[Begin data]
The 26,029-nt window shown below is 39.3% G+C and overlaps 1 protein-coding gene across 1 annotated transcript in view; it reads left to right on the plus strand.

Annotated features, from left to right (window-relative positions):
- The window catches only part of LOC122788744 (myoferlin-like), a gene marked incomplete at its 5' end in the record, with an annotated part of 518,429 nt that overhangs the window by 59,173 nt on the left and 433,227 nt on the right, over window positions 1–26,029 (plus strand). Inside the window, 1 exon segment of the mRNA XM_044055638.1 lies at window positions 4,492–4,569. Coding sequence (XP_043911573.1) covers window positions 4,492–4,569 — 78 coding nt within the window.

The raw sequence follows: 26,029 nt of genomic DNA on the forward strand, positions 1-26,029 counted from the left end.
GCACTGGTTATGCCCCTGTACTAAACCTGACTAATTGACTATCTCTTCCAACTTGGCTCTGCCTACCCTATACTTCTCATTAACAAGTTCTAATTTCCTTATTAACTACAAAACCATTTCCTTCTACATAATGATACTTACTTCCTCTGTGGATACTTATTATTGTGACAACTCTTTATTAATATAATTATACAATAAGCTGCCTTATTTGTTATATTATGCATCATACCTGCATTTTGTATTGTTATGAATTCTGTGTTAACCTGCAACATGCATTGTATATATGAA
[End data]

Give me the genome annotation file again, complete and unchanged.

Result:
The 26,029-nt window shown below is 39.3% G+C and overlaps 1 protein-coding gene across 1 annotated transcript in view; it reads left to right on the plus strand.

Annotated features, from left to right (window-relative positions):
- The window catches only part of LOC122788744 (myoferlin-like), a gene marked incomplete at its 5' end in the record, with an annotated part of 518,429 nt that overhangs the window by 59,173 nt on the left and 433,227 nt on the right, over window positions 1–26,029 (plus strand). Inside the window, 1 exon segment of the mRNA XM_044055638.1 lies at window positions 4,492–4,569. Coding sequence (XP_043911573.1) covers window positions 4,492–4,569 — 78 coding nt within the window.

The raw sequence follows: 26,029 nt of genomic DNA on the forward strand, positions 1-26,029 counted from the left end.
GCACTGGTTATGCCCCTGTACTAAACCTGACTAATTGACTATCTCTTCCAACTTGGCTCTGCCTACCCTATACTTCTCATTAACAAGTTCTAATTTCCTTATTAACTACAAAACCATTTCCTTCTACATAATGATACTTACTTCCTCTGTGGATACTTATTATTGTGACAACTCTTTATTAATATAATTATACAATAAGCTGCCTTATTTGTTATATTATGCATCATACCTGCATTTTGTATTGTTATGAATTCTGTGTTAACCTGCAACATGCATTGTATATATGAA